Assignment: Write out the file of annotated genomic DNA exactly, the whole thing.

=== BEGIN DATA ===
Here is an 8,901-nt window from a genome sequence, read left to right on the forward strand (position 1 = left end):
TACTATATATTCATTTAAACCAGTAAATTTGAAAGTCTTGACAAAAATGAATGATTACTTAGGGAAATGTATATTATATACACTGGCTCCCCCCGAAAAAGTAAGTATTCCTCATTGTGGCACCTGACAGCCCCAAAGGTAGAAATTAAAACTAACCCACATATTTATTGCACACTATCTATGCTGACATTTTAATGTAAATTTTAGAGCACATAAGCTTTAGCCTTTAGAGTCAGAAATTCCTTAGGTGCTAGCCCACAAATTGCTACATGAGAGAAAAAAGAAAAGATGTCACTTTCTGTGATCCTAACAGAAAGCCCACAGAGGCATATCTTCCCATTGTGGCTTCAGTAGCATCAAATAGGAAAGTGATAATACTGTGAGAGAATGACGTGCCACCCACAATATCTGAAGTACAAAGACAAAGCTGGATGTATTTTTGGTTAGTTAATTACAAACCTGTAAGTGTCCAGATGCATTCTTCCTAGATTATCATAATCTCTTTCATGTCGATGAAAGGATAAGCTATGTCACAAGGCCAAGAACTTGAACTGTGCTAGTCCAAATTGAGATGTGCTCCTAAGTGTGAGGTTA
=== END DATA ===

Here is an 8,901-nt window from a genome sequence, read left to right on the forward strand (position 1 = left end):
TACTATATATTCATTTAAACCAGTAAATTTGAAAGTCTTGACAAAAATGAATGATTACTTAGGGAAATGTATATTATATACACTGGCTCCCCCCGAAAAAGTAAGTATTCCTCATTGTGGCACCTGACAGCCCCAAAGGTAGAAATTAAAACTAACCCACATATTTATTGCACACTATCTATGCTGACATTTTAATGTAAATTTTAGAGCACATAAGCTTTAGCCTTTAGAGTCAGAAATTCCTTAGGTGCTAGCCCACAAATTGCTACATGAGAGAAAAAAGAAAAGATGTCACTTTCTGTGATCCTAACAGAAAGCCCACAGAGGCATATCTTCCCATTGTGGCTTCAGTAGCATCAAATAGGAAAGTGATAATACTGTGAGAGAATGACGTGCCACCCACAATATCTGAAGTACAAAGACAAAGCTGGATGTATTTTTGGTTAGTTAATTACAAACCTGTAAGTGTCCAGATGCATTCTTCCTAGATTATCATAATCTCTTTCATGTCGATGAAAGGATAAGCTATGTCACAAGGCCAAGAACTTGAACTGTGCTAGTCCAAATTGAGATGTGCTCCTAAGTGTGAGGTTA